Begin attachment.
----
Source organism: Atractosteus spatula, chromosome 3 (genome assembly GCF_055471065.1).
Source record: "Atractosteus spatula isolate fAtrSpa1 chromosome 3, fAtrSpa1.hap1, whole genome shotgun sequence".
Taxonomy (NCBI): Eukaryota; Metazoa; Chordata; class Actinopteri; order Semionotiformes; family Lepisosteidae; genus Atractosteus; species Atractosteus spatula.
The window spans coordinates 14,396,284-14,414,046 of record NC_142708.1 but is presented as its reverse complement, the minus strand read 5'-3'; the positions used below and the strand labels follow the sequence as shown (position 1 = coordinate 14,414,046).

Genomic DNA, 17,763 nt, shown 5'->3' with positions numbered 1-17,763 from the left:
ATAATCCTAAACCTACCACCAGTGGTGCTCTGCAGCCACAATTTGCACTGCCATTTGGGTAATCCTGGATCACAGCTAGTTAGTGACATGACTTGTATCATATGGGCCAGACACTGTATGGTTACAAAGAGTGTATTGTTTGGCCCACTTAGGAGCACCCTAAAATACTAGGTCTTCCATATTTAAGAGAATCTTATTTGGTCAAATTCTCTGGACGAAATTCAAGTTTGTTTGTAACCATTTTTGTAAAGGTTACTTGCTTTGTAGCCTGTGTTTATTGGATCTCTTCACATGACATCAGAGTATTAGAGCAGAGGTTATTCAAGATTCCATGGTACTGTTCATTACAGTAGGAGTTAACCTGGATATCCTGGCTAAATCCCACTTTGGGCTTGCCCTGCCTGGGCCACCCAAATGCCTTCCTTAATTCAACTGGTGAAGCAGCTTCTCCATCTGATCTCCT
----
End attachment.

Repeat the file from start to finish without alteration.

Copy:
Source organism: Atractosteus spatula, chromosome 3 (genome assembly GCF_055471065.1).
Source record: "Atractosteus spatula isolate fAtrSpa1 chromosome 3, fAtrSpa1.hap1, whole genome shotgun sequence".
Taxonomy (NCBI): Eukaryota; Metazoa; Chordata; class Actinopteri; order Semionotiformes; family Lepisosteidae; genus Atractosteus; species Atractosteus spatula.
The window spans coordinates 14,396,284-14,414,046 of record NC_142708.1 but is presented as its reverse complement, the minus strand read 5'-3'; the positions used below and the strand labels follow the sequence as shown (position 1 = coordinate 14,414,046).

Genomic DNA, 17,763 nt, shown 5'->3' with positions numbered 1-17,763 from the left:
ATAATCCTAAACCTACCACCAGTGGTGCTCTGCAGCCACAATTTGCACTGCCATTTGGGTAATCCTGGATCACAGCTAGTTAGTGACATGACTTGTATCATATGGGCCAGACACTGTATGGTTACAAAGAGTGTATTGTTTGGCCCACTTAGGAGCACCCTAAAATACTAGGTCTTCCATATTTAAGAGAATCTTATTTGGTCAAATTCTCTGGACGAAATTCAAGTTTGTTTGTAACCATTTTTGTAAAGGTTACTTGCTTTGTAGCCTGTGTTTATTGGATCTCTTCACATGACATCAGAGTATTAGAGCAGAGGTTATTCAAGATTCCATGGTACTGTTCATTACAGTAGGAGTTAACCTGGATATCCTGGCTAAATCCCACTTTGGGCTTGCCCTGCCTGGGCCACCCAAATGCCTTCCTTAATTCAACTGGTGAAGCAGCTTCTCCATCTGATCTCCT